How low can the Fed go? How about below zero, or rather, further below zero. Real interest rates that are negative, where the Fed is literally giving money away. If there is a negative real interest rate, it means that the inflation rate is greater than the interest rate.

Ignoring the US Governments CPI data, and using more "accurate inflation date" from a source such as John Williams at If interest rates are at zero, and inflation is at 8.4% [, July 16, 2010] the real interest rate would be at -8.4%. In other words in you put $10k in the bank, a year from now you would only have $9160 in purchasing power remaining as the "value of your money would have diminished by 8.4% over the preceding year. The Fed's actions Tuesday show a determination by Bumbling Ben and friends to drive interest rates LOWER on US Government debt, than it is currently. Who is going to buy this debt, if the value of their purchase is guaranteed to drop going forward in time?

Why Not Negative Interest Rates?
The classic argument is that the possibility of simply switching to paper currency, which by definition circulates at par (a zero interest rate), is what makes a generalized negative interest rate on deposits or securities impossible. As Buiter says about creating negative interest rates, “Currency is the only problem.” We will return to the problem of currency in a moment.

But let’s begin with Treasury bills. Imagine a financial panic, when everybody wants to own Treasury bills, no matter what the yield. Now along comes the Fed, with its infinitely expandable balance sheet, and bids for 90-day bills until their price reaches 100.5, for example, or 101. Their interest rate is now about negative 2 percent or 4 percent.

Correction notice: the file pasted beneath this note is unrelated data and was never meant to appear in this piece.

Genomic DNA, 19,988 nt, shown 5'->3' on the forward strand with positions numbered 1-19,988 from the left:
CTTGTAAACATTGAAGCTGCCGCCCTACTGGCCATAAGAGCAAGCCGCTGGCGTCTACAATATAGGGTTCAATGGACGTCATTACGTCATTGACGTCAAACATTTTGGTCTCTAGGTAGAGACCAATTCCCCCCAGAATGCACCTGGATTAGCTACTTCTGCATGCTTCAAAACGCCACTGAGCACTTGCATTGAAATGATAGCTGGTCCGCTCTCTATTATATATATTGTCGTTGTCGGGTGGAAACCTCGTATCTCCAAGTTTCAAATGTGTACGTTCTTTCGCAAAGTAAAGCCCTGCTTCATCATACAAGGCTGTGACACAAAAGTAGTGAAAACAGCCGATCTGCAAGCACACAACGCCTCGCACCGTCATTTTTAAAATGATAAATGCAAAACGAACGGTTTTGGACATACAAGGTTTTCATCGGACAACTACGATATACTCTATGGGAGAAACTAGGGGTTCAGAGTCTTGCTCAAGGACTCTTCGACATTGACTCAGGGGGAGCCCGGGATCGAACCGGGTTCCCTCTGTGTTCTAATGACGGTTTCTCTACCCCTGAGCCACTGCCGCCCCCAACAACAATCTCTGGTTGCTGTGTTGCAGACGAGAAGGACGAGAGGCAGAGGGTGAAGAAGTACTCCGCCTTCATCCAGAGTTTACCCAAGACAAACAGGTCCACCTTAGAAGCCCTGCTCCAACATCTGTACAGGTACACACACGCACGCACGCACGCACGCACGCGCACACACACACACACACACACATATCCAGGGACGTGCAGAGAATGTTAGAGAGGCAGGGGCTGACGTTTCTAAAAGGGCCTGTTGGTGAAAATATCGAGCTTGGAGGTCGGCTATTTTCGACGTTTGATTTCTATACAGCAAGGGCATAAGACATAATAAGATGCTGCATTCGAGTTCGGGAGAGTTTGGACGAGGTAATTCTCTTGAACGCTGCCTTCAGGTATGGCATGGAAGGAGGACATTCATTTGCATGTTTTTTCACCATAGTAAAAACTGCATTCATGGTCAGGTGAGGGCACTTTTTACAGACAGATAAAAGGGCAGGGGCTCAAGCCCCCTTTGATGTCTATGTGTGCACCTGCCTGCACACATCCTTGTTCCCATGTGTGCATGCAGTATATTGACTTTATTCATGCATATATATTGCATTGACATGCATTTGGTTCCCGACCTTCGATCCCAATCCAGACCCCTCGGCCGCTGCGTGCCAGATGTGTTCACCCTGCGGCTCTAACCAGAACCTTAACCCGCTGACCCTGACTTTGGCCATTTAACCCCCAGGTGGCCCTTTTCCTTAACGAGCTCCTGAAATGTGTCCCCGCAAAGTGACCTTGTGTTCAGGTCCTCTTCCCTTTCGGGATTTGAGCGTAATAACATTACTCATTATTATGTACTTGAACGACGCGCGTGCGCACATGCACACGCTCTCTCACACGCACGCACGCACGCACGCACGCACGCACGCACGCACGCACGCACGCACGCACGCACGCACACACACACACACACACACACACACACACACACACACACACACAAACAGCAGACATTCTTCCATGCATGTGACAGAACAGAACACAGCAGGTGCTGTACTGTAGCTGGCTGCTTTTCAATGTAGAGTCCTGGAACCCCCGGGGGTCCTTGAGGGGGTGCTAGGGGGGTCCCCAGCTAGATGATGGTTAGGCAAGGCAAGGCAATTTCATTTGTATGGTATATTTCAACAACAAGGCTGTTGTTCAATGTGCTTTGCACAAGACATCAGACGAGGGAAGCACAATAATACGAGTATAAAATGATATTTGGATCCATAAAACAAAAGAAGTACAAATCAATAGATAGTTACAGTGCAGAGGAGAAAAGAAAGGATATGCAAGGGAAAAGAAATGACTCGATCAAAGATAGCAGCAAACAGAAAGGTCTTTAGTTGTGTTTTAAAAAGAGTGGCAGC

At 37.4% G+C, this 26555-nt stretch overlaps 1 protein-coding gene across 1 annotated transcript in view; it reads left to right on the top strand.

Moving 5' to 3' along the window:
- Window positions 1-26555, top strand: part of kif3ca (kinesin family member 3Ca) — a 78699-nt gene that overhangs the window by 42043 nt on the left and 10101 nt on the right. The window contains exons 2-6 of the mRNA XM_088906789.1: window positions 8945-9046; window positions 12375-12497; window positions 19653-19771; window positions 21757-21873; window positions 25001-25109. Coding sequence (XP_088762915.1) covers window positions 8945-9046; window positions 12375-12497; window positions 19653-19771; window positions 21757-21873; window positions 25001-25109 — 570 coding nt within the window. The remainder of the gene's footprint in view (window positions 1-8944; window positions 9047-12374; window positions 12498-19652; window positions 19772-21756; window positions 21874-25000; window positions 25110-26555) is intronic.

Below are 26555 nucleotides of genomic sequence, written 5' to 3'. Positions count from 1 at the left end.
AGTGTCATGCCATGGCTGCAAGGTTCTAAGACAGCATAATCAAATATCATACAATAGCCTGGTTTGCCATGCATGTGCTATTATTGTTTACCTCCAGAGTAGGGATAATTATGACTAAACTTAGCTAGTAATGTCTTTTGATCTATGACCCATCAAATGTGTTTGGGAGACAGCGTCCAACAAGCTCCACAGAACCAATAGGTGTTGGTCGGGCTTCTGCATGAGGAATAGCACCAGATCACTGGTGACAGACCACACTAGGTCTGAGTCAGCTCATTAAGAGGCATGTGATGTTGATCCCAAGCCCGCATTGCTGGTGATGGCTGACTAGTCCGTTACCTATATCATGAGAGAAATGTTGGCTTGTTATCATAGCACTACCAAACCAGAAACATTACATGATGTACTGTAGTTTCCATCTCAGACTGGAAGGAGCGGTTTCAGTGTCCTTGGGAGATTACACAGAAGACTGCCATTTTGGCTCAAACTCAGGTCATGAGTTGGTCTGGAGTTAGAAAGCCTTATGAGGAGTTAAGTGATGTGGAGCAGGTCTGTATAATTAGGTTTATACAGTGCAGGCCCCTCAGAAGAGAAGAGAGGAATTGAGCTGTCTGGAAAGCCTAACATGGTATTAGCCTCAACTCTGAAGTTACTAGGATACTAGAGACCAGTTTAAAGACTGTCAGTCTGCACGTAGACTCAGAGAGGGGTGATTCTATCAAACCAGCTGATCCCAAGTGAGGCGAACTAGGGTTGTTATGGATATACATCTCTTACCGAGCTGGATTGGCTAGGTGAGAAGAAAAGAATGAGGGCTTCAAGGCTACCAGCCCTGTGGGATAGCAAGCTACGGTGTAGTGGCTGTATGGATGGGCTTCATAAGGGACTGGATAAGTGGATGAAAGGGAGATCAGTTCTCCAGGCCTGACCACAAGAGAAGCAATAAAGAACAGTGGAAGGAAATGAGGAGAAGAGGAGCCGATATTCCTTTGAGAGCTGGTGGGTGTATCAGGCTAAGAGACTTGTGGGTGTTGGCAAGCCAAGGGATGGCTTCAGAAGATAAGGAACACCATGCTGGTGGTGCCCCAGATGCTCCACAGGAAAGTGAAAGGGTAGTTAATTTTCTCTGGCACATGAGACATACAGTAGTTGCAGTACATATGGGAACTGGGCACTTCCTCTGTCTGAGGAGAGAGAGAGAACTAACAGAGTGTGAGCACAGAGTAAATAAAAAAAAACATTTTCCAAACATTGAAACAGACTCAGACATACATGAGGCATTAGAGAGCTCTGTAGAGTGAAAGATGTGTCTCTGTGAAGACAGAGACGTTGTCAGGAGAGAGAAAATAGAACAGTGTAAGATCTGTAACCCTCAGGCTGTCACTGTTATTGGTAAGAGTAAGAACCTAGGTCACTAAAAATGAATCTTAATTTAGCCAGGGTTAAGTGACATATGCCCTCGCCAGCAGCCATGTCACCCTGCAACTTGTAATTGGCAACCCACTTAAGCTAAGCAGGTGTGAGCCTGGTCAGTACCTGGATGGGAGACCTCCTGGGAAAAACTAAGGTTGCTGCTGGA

How would banks respond? There would be no point in buying Treasury bills if they could simply hold excess reserves at the Fed instead. This is the banking equivalent of putting banknotes in the mattress: “Many banks prefer to hoard cash,” is a recent analyst’s comment. Indeed, one of the most notable features of the present crisis has been the explosion of banks simply keeping their money on deposit at the Fed. During 2008, these deposits increased by a factor of more than 40: from $21 billion to $860 billion.

A negative interest rate on excess reserves would result in a disincentive to hold Fed deposits, which would increase the banks’ incentive for the funds to be put out in the interbank market or the commercial paper market or in loans instead.

But it would be straightforward for the Fed to put a negative interest rate on these excess reserves, just as the Swiss did on foreign deposits. The resulting disincentive to hold Fed deposits would increase the banks’ incentive for the funds to be put out in the interbank market or the commercial paper market or in loans instead—yes, that’s the idea.

Could the banks in turn put negative interest rates on customers’ deposits with them? They might not have to if they were doing something with the money besides holding risk-free assets, but in principle they could. Something similar is done by charging fees on demand deposits.